SYDNEY - Counting of 1.5 million postal and absentee votes critical in Australia's cliffhanger election began on Tuesday as loyalists of Prime Minister Malcolm Turnbull defended their embattled leader against calls for his resignation.
Turnbull's conservative coalition has secured 68 seats, opposition Labor 67, with 10 seats in doubt, according to projections by the Australian Broadcasting Corporation. The major parties need 76 seats to form a majority government.
Vote counting is expected to drag on for days, possibly weeks, leaving Australia in a political vacuum.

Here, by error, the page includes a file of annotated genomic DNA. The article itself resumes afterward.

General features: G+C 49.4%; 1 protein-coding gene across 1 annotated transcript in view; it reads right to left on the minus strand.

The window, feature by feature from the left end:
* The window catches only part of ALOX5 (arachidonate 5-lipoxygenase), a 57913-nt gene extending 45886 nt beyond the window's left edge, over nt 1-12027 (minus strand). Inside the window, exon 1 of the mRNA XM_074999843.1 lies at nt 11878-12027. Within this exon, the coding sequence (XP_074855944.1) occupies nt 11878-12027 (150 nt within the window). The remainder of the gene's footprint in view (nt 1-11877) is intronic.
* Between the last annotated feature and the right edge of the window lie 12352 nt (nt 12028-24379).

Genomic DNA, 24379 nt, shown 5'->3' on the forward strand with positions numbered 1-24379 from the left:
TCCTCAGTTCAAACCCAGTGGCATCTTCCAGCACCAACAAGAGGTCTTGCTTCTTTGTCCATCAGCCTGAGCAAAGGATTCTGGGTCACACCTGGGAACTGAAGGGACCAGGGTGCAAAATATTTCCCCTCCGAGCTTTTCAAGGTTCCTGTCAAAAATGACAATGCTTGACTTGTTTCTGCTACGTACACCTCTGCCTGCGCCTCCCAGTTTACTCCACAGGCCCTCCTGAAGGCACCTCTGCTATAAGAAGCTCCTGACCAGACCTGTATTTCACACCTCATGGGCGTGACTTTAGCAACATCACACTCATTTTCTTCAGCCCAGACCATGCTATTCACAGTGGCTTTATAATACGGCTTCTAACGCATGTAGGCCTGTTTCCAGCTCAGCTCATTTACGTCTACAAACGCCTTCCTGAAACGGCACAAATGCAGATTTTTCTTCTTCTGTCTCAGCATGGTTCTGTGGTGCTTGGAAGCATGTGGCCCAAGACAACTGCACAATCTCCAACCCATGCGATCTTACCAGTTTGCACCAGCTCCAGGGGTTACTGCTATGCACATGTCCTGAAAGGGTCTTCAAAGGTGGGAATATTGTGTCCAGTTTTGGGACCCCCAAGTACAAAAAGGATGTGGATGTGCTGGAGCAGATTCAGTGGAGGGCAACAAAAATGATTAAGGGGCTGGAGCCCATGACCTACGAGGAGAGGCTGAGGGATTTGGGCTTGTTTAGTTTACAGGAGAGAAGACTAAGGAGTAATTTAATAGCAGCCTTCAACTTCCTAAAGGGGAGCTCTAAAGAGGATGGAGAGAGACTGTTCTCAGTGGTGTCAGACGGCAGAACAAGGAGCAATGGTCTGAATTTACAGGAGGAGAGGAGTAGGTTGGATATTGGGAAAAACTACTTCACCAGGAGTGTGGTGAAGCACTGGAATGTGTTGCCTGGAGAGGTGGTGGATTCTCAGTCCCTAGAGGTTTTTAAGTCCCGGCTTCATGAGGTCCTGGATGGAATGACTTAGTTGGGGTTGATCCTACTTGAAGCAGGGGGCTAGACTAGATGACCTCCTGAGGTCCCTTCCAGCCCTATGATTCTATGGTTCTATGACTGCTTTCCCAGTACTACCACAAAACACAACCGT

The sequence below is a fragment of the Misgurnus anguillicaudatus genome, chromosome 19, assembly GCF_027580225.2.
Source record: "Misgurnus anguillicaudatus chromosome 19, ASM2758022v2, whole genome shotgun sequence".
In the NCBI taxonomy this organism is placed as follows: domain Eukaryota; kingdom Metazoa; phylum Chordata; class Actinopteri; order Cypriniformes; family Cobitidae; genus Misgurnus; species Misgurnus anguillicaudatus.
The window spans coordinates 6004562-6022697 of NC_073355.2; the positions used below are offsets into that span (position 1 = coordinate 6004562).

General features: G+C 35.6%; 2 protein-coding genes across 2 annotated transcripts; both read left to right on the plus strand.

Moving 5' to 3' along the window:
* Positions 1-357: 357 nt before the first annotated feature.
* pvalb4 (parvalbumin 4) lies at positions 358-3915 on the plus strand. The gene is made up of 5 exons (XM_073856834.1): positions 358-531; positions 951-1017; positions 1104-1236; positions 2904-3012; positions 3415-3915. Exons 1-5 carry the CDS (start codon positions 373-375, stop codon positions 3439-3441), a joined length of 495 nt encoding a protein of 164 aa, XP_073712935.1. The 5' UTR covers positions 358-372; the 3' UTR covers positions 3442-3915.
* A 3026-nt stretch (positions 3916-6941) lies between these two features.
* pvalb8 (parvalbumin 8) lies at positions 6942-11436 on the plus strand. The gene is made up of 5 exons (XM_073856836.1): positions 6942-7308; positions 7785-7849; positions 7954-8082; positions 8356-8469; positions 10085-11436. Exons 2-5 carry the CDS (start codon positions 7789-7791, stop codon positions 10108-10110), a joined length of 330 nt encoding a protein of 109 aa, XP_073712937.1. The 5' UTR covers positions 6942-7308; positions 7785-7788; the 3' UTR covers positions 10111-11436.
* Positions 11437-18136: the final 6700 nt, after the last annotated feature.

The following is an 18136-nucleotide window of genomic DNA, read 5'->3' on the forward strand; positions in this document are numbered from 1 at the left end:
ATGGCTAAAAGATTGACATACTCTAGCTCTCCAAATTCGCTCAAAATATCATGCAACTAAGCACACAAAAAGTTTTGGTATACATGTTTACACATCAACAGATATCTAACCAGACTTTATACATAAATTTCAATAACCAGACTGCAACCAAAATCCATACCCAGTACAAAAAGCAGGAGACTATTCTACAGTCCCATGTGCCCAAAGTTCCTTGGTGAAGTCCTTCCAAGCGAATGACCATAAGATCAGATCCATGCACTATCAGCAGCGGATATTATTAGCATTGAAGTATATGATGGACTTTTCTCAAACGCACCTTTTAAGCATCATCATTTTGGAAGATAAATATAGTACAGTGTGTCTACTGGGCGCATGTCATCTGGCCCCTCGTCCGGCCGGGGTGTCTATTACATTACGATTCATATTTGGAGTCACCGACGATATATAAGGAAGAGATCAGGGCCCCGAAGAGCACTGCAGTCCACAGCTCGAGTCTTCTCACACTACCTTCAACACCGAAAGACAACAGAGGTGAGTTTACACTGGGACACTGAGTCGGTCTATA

Turnbull's disastrous polling at Saturday's election has led to attacks from inside and outside his party, as the political stability he had sort with an early election evaporated with a wave of independents winning office.
Attorney-General George Brandis has warned his colleagues that sniping at Turnbull threatens to undermine the prime minister's ability to bargain with those very independents.
"It is not helpful for anyone on the coalition side to be engaging in the kind of public criticism which might potentially weaken Mr Turnbull's bargaining position," Brandis told ABC Radio on Tuesday.
"Stability is always better than instability, discipline is always better than indiscipline, playing a team game is always better than self-indulgence."
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